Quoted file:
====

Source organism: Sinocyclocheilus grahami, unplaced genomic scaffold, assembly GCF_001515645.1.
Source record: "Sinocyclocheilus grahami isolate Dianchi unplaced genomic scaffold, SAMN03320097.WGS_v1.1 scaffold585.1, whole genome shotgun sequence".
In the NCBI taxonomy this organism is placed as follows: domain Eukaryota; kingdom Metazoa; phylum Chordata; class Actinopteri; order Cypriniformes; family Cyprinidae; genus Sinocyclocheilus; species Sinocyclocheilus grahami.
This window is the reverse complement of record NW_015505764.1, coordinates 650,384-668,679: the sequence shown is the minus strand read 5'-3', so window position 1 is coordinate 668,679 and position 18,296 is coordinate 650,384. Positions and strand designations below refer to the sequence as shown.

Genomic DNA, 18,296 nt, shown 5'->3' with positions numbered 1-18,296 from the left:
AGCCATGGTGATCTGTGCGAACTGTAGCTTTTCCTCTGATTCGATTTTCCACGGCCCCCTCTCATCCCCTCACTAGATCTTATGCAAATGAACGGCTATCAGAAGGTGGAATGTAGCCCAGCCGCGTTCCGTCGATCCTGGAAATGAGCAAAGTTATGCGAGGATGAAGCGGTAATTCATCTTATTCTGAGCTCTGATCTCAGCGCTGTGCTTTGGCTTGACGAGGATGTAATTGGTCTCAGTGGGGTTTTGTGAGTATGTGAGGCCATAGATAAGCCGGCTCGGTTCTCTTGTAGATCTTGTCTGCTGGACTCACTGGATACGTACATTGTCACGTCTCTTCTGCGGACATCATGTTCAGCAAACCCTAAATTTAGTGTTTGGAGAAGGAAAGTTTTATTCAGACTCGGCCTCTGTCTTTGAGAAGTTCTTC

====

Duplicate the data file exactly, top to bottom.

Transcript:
Source organism: Sinocyclocheilus grahami, unplaced genomic scaffold, assembly GCF_001515645.1.
Source record: "Sinocyclocheilus grahami isolate Dianchi unplaced genomic scaffold, SAMN03320097.WGS_v1.1 scaffold585.1, whole genome shotgun sequence".
In the NCBI taxonomy this organism is placed as follows: domain Eukaryota; kingdom Metazoa; phylum Chordata; class Actinopteri; order Cypriniformes; family Cyprinidae; genus Sinocyclocheilus; species Sinocyclocheilus grahami.
This window is the reverse complement of record NW_015505764.1, coordinates 650,384-668,679: the sequence shown is the minus strand read 5'-3', so window position 1 is coordinate 668,679 and position 18,296 is coordinate 650,384. Positions and strand designations below refer to the sequence as shown.

Genomic DNA, 18,296 nt, shown 5'->3' with positions numbered 1-18,296 from the left:
AGCCATGGTGATCTGTGCGAACTGTAGCTTTTCCTCTGATTCGATTTTCCACGGCCCCCTCTCATCCCCTCACTAGATCTTATGCAAATGAACGGCTATCAGAAGGTGGAATGTAGCCCAGCCGCGTTCCGTCGATCCTGGAAATGAGCAAAGTTATGCGAGGATGAAGCGGTAATTCATCTTATTCTGAGCTCTGATCTCAGCGCTGTGCTTTGGCTTGACGAGGATGTAATTGGTCTCAGTGGGGTTTTGTGAGTATGTGAGGCCATAGATAAGCCGGCTCGGTTCTCTTGTAGATCTTGTCTGCTGGACTCACTGGATACGTACATTGTCACGTCTCTTCTGCGGACATCATGTTCAGCAAACCCTAAATTTAGTGTTTGGAGAAGGAAAGTTTTATTCAGACTCGGCCTCTGTCTTTGAGAAGTTCTTC